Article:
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Public dissatisfaction with the NHS grows

The latest NatCen Social Research British Social Attitudes (BSA) survey has revealed a fall in public satisfaction with the NHS and an increase in public dissatisfaction. The BSA survey has been carried out every year since 1983 and is therefore able to reveal insight into the public's view of the service not available elsewhere. 


The King's Fund and Nuffield Trust jointly sponsored the survey questions and have analysed the responses.  They report a fall in satisfaction with the NHS overall of 6% (to 57%) and at the same time a 7% increase in dissatisfaction with the NHS (to 29%), its highest level since 2007. As a result, net satisfaction (calculated as satisfaction minus dissatisfaction) is also at its lowest level since 2007.


Inpatient services and GP services both fell in the satisfaction ratings, whilst the change in satisfaction for outpatient services, A&E, dentistry services and social care services was not statistically significant.


The reasons people gave for their responses will come as a surprise to few people. Top reasons for satisfaction were the quality of care, the fact the NHS is free at the point of use, the attitudes and behaviour of NHS and the range of services and treatments available. Topping the list of reasons for being dissatisfied with the NHS overall were staff shortages, long waiting times, lack of funding and government reforms. 


This is encouraging, because dissatisfaction is driven by negative views of resourcing, not negative views of the core principles of the NHS. In fact, the polling shows that the public's support for the underlying principles of the NHS is unwavering, but its satisfaction with the service is not as constant.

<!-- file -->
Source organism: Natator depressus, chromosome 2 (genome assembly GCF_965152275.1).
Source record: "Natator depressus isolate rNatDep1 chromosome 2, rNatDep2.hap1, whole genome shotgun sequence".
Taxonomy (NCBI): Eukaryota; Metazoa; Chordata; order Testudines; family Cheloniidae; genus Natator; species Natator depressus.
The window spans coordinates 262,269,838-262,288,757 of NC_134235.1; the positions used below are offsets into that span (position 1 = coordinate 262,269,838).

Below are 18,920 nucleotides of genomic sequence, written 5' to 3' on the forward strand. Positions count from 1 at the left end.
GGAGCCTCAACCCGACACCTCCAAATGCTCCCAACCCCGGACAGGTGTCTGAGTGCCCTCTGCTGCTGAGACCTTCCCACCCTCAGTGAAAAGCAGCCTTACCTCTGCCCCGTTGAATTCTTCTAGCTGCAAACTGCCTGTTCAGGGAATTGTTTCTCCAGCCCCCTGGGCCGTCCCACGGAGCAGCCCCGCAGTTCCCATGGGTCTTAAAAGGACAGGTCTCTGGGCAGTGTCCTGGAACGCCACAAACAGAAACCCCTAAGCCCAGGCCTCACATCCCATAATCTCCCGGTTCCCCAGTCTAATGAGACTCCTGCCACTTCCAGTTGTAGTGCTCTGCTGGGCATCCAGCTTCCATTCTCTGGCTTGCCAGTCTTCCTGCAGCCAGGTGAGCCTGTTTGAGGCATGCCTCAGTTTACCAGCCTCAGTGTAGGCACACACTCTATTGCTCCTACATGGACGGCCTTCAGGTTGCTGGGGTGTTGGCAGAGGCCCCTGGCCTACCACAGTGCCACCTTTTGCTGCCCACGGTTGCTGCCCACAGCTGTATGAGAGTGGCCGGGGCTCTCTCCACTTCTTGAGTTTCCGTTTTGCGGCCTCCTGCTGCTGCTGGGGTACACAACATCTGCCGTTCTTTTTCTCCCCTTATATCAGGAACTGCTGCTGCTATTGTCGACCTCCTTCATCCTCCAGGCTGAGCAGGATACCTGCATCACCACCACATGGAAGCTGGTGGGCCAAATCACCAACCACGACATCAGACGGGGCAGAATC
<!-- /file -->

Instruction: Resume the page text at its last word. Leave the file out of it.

The survey results also reveal negative views around how money is spent in the NHS, although on examination of the trends this perception is improving. Of those who were very or quite satisfied with the NHS overall only 4% felt that money is spent wisely. Of those stating they were very or quite dissatisfied with the NHS, 25% said they felt money is wasted in the NHS (down from 35% in 2015). The issues that have been growing in significance over the last three years of the survey are lack of funding, staff shortages and government reforms.


Stories in the media had the smallest influence on those polled - regardless of whether they were satisfied or dissatisfied.


The King's Fund and Nuffield Trust analysis concludes that the public is increasingly aware of the reality of funding pressures that the NHS has experienced over the last seven years and that with only small increases in funding planned for the next few years and performance on key headline measures worsening, it is hard to see satisfaction levels improving in the near future. 


The survey was carried out between July and October 2017 and asked a nationally representative sample of 3,004 adults in England, Scotland and Wales about their satisfaction with the NHS overall, and 1,002 people about their satisfaction with individual NHS and social care services.